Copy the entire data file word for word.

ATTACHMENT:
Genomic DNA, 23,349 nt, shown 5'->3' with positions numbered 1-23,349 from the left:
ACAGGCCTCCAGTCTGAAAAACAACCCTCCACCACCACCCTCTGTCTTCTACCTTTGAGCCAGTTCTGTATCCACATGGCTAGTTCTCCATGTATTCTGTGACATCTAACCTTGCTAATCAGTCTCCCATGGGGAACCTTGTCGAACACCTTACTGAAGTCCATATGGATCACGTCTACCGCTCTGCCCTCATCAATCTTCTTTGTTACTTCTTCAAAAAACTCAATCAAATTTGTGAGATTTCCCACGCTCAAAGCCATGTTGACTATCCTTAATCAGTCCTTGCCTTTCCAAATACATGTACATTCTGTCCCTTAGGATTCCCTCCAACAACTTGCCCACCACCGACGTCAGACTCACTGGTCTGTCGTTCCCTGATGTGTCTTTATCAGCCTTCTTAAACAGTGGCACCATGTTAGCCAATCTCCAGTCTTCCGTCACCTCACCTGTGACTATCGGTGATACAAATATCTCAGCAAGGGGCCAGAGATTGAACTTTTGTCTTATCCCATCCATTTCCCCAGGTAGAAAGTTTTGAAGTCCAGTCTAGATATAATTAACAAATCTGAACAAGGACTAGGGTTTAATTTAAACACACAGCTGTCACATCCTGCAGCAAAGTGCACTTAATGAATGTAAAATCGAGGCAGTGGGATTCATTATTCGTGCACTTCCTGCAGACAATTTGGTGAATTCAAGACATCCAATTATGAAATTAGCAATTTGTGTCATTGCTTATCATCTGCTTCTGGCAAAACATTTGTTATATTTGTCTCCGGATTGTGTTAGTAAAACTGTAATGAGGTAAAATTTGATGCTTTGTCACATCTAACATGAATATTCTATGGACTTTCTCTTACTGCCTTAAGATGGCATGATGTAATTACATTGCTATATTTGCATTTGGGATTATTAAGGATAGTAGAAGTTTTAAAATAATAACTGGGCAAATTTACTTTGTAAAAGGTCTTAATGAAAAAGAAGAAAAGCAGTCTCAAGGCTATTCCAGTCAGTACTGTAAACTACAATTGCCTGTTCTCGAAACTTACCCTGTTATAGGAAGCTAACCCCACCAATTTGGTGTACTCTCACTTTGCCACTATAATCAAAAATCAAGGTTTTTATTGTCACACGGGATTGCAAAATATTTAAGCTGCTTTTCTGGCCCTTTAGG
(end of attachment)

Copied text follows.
Genomic DNA, 23,349 nt, shown 5'->3' with positions numbered 1-23,349 from the left:
ACAGGCCTCCAGTCTGAAAAACAACCCTCCACCACCACCCTCTGTCTTCTACCTTTGAGCCAGTTCTGTATCCACATGGCTAGTTCTCCATGTATTCTGTGACATCTAACCTTGCTAATCAGTCTCCCATGGGGAACCTTGTCGAACACCTTACTGAAGTCCATATGGATCACGTCTACCGCTCTGCCCTCATCAATCTTCTTTGTTACTTCTTCAAAAAACTCAATCAAATTTGTGAGATTTCCCACGCTCAAAGCCATGTTGACTATCCTTAATCAGTCCTTGCCTTTCCAAATACATGTACATTCTGTCCCTTAGGATTCCCTCCAACAACTTGCCCACCACCGACGTCAGACTCACTGGTCTGTCGTTCCCTGATGTGTCTTTATCAGCCTTCTTAAACAGTGGCACCATGTTAGCCAATCTCCAGTCTTCCGTCACCTCACCTGTGACTATCGGTGATACAAATATCTCAGCAAGGGGCCAGAGATTGAACTTTTGTCTTATCCCATCCATTTCCCCAGGTAGAAAGTTTTGAAGTCCAGTCTAGATATAATTAACAAATCTGAACAAGGACTAGGGTTTAATTTAAACACACAGCTGTCACATCCTGCAGCAAAGTGCACTTAATGAATGTAAAATCGAGGCAGTGGGATTCATTATTCGTGCACTTCCTGCAGACAATTTGGTGAATTCAAGACATCCAATTATGAAATTAGCAATTTGTGTCATTGCTTATCATCTGCTTCTGGCAAAACATTTGTTATATTTGTCTCCGGATTGTGTTAGTAAAACTGTAATGAGGTAAAATTTGATGCTTTGTCACATCTAACATGAATATTCTATGGACTTTCTCTTACTGCCTTAAGATGGCATGATGTAATTACATTGCTATATTTGCATTTGGGATTATTAAGGATAGTAGAAGTTTTAAAATAATAACTGGGCAAATTTACTTTGTAAAAGGTCTTAATGAAAAAGAAGAAAAGCAGTCTCAAGGCTATTCCAGTCAGTACTGTAAACTACAATTGCCTGTTCTCGAAACTTACCCTGTTATAGGAAGCTAACCCCACCAATTTGGTGTACTCTCACTTTGCCACTATAATCAAAAATCAAGGTTTTTATTGTCACACGGGATTGCAAAATATTTAAGCTGCTTTTCTGGCCCTTTAGG